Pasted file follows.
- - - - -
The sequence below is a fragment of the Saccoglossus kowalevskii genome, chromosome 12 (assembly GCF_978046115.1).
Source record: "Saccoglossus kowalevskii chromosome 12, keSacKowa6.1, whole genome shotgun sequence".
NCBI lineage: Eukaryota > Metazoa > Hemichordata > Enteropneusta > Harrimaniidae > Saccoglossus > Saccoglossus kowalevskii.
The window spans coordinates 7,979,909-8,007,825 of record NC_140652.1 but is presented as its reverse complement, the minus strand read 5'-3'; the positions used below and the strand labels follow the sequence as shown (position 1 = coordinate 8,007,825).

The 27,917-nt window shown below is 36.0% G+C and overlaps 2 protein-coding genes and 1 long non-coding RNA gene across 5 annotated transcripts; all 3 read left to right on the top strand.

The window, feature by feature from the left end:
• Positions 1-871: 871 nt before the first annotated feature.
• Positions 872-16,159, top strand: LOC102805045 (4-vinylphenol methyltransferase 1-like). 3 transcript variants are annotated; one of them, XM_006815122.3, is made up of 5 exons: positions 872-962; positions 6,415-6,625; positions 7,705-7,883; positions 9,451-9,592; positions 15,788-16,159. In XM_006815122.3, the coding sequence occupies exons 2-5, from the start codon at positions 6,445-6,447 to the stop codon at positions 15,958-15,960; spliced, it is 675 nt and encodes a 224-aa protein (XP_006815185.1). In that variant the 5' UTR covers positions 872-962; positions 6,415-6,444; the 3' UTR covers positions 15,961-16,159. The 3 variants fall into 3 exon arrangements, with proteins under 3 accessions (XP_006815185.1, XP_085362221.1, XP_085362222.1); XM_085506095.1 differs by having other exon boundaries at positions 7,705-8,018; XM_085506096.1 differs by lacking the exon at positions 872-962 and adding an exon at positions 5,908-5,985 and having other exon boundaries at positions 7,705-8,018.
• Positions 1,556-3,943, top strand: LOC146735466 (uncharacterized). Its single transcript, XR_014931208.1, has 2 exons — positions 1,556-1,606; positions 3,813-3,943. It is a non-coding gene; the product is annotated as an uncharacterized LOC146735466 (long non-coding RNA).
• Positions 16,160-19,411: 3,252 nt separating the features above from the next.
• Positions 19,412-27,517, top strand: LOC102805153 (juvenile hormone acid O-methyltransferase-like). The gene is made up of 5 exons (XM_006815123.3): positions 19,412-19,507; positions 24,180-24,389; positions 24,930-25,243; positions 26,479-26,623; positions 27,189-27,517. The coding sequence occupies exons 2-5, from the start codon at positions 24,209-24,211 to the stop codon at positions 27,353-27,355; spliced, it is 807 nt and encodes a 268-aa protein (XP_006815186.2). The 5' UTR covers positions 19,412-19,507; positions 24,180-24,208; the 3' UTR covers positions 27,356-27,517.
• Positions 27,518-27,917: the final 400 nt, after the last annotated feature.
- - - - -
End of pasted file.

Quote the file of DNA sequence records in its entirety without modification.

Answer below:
The sequence below is a fragment of the Saccoglossus kowalevskii genome, chromosome 12 (assembly GCF_978046115.1).
Source record: "Saccoglossus kowalevskii chromosome 12, keSacKowa6.1, whole genome shotgun sequence".
NCBI lineage: Eukaryota > Metazoa > Hemichordata > Enteropneusta > Harrimaniidae > Saccoglossus > Saccoglossus kowalevskii.
The window spans coordinates 7,979,909-8,007,825 of record NC_140652.1 but is presented as its reverse complement, the minus strand read 5'-3'; the positions used below and the strand labels follow the sequence as shown (position 1 = coordinate 8,007,825).

The 27,917-nt window shown below is 36.0% G+C and overlaps 2 protein-coding genes and 1 long non-coding RNA gene across 5 annotated transcripts; all 3 read left to right on the top strand.

The window, feature by feature from the left end:
• Positions 1-871: 871 nt before the first annotated feature.
• Positions 872-16,159, top strand: LOC102805045 (4-vinylphenol methyltransferase 1-like). 3 transcript variants are annotated; one of them, XM_006815122.3, is made up of 5 exons: positions 872-962; positions 6,415-6,625; positions 7,705-7,883; positions 9,451-9,592; positions 15,788-16,159. In XM_006815122.3, the coding sequence occupies exons 2-5, from the start codon at positions 6,445-6,447 to the stop codon at positions 15,958-15,960; spliced, it is 675 nt and encodes a 224-aa protein (XP_006815185.1). In that variant the 5' UTR covers positions 872-962; positions 6,415-6,444; the 3' UTR covers positions 15,961-16,159. The 3 variants fall into 3 exon arrangements, with proteins under 3 accessions (XP_006815185.1, XP_085362221.1, XP_085362222.1); XM_085506095.1 differs by having other exon boundaries at positions 7,705-8,018; XM_085506096.1 differs by lacking the exon at positions 872-962 and adding an exon at positions 5,908-5,985 and having other exon boundaries at positions 7,705-8,018.
• Positions 1,556-3,943, top strand: LOC146735466 (uncharacterized). Its single transcript, XR_014931208.1, has 2 exons — positions 1,556-1,606; positions 3,813-3,943. It is a non-coding gene; the product is annotated as an uncharacterized LOC146735466 (long non-coding RNA).
• Positions 16,160-19,411: 3,252 nt separating the features above from the next.
• Positions 19,412-27,517, top strand: LOC102805153 (juvenile hormone acid O-methyltransferase-like). The gene is made up of 5 exons (XM_006815123.3): positions 19,412-19,507; positions 24,180-24,389; positions 24,930-25,243; positions 26,479-26,623; positions 27,189-27,517. The coding sequence occupies exons 2-5, from the start codon at positions 24,209-24,211 to the stop codon at positions 27,353-27,355; spliced, it is 807 nt and encodes a 268-aa protein (XP_006815186.2). The 5' UTR covers positions 19,412-19,507; positions 24,180-24,208; the 3' UTR covers positions 27,356-27,517.
• Positions 27,518-27,917: the final 400 nt, after the last annotated feature.